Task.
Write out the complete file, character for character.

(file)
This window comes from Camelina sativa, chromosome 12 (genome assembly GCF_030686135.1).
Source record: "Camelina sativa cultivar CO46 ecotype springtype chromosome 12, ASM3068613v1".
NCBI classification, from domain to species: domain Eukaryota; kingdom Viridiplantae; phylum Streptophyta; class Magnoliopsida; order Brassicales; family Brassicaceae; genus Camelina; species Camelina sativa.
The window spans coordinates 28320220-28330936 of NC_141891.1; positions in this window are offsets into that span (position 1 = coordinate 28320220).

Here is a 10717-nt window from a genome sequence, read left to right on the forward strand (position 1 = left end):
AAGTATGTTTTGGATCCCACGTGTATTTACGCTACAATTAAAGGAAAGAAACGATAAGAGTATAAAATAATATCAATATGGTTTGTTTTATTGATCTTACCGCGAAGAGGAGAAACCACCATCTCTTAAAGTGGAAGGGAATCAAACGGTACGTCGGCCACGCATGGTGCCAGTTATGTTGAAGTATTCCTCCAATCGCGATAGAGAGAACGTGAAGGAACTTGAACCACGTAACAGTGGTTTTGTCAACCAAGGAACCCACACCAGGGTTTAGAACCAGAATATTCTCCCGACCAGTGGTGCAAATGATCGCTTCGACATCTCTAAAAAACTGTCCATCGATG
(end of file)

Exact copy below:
This window comes from Camelina sativa, chromosome 12 (genome assembly GCF_030686135.1).
Source record: "Camelina sativa cultivar CO46 ecotype springtype chromosome 12, ASM3068613v1".
NCBI classification, from domain to species: domain Eukaryota; kingdom Viridiplantae; phylum Streptophyta; class Magnoliopsida; order Brassicales; family Brassicaceae; genus Camelina; species Camelina sativa.
The window spans coordinates 28320220-28330936 of NC_141891.1; positions in this window are offsets into that span (position 1 = coordinate 28320220).

Here is a 10717-nt window from a genome sequence, read left to right on the forward strand (position 1 = left end):
AAGTATGTTTTGGATCCCACGTGTATTTACGCTACAATTAAAGGAAAGAAACGATAAGAGTATAAAATAATATCAATATGGTTTGTTTTATTGATCTTACCGCGAAGAGGAGAAACCACCATCTCTTAAAGTGGAAGGGAATCAAACGGTACGTCGGCCACGCATGGTGCCAGTTATGTTGAAGTATTCCTCCAATCGCGATAGAGAGAACGTGAAGGAACTTGAACCACGTAACAGTGGTTTTGTCAACCAAGGAACCCACACCAGGGTTTAGAACCAGAATATTCTCCCGACCAGTGGTGCAAATGATCGCTTCGACATCTCTAAAAAACTGTCCATCGATG